Root awakening: White patches are lichens

White patches are lichens
White patches are lichensPHOTO: CASLIN LEE
Fruit from passionfruit plant is edible
Fruit from passionfruit plant is ediblePHOTO: WILLIAM CHAN
The Vine Spikemoss or Willdenow’s Spikemoss (above) is an attractive spikemoss species that is native to Singapore.
The Vine Spikemoss or Willdenow’s Spikemoss (above) is an attractive spikemoss species that is native to Singapore.PHOTO: WILSON WONG
Scale insects likely cause of spots on lemongrass
Scale insects likely cause of spots on lemongrassPHOTO: STARRY CHAN

White patches are lichens

I found white spots on my frangipani tree. What caused them and what can I do to prevent their spread?

Caslin Lee

The white patches on the trunk and branches are lichens, which grow when the ambient humidity is high. The lichen does not affect the health of the tree as it is a non- parasitic organism.

It is a good indicator of air quality in your garden, as lichens rarely grow in polluted areas.


Fruit from passionfruit plant is edible


PHOTO: WILLIAM CHAN

I bought this plant from a nursery 11/2 years ago and was told it was a Taiwanese passionfruit plant. It has many flowers, but never produced any fruit. I used a brush to dust the pollen onto the stigma and the plant produced a weird- looking fruit (pictured). Is it edible?

William Chan

The plant is commonly known as the Giant Granadilla. Its botanical name is Passiflora quadrangularis.

Its fruits are edible and one of the largest among passionfruits.

Depending on the variety you have, its flesh may have a sweet- and-sour flavour and can be consumed fresh or enjoyed in drinks.


Tip: Vine Spikemoss' iridescent blue leaves a rarity in plant world

The Vine Spikemoss or Willdenow's Spikemoss is an attractive spikemoss species that is native to Singapore. Its botanical name is Selaginella willdenowii.

The plant is admired for its iridescent blue leaves that are uncommon in the plant world. It has a scrambling growth habit and is best grown in a moist environment with filtered sunlight and protected from strong winds.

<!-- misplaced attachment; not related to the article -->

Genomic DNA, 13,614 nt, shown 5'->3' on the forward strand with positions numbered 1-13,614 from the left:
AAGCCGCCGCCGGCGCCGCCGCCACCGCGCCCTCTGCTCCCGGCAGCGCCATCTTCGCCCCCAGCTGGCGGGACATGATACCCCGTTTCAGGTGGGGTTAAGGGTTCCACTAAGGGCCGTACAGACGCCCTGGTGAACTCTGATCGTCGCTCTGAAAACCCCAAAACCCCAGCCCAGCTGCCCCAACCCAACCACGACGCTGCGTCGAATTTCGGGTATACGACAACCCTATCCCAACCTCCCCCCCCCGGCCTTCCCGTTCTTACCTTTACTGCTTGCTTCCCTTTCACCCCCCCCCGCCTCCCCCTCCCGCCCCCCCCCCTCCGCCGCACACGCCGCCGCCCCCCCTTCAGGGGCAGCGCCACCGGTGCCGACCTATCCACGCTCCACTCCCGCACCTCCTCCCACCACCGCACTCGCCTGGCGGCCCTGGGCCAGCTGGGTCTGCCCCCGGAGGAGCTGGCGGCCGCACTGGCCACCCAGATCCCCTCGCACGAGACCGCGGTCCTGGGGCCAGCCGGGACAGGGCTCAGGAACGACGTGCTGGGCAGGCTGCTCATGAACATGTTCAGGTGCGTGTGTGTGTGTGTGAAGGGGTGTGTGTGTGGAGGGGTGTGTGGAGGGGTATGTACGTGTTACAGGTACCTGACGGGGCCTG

Grow it in moist and well-drained soil. This species can add colour to a shady corner of an outdoor garden.


More sunlight needed for Cambodian Dragon Tree


PHOTO: CHIA KUM KHUEN

I have had this plant (pictured) for six months and was told it would grow well indoors and need little watering. It is in my common corridor and fertilisers are given monthly. Lately, the leaves turn brown fast. How do I care for this plant?

Chia Kum Khuen

The plant is the Cambodian Dragon Tree. Its botanical name is Dracaena cambodiana.

Make sure you are growing it in a well-lit location - it is not a shade- tolerant indoor plant. It should get at least six hours of direct sunlight and the soil should be kept moist.

The plant should not be allowed to dry out excessively at the roots.

Also, do not apply an excessive amount of fertiliser.

Excessive fertiliser can burn the leaves and roots. To be safe, you can halve the dose recommended on the label.


Scale insects likely cause of spots on lemongrass

I have a lemongrass plant growing in my lawn. It is exposed to full sunlight and rain. Now, there are brown and white spots on the leaves. What caused them and are they harmful? How do I get rid of them?

Starry Chan

The pests on your lemongrass appear to be scale insects. Cut off the badly infested leaves to reduce the population of these pests.

As this is an edible plant, it is best to use less toxic pesticides such as neem or summer oil. These oils suffocate the pests by smothering them.

Apply the oil periodically to ensure the population is kept under control.

Lemongrass thrives best if it is grown in the ground and outdoors under full sun. If it is grown in a pot, the plant will be subjected to stress from a lack of water due to the small root and soil volume. This causes it to be prone to pests and diseases.

•Answers by Dr Wilson Wong, a certified practising horticulturist and founder of Green Culture Singapore (www.greenculturesg.com). He is also an NParks-certified park manager.

•Have a gardening query? E-mail it with clear, high-resolution pictures of at least 1MB, if any, and your full name to stlife@sph.com.sg

A version of this article appeared in the print edition of The Straits Times on October 15, 2016, with the headline 'Root Awakening'. Print Edition | Subscribe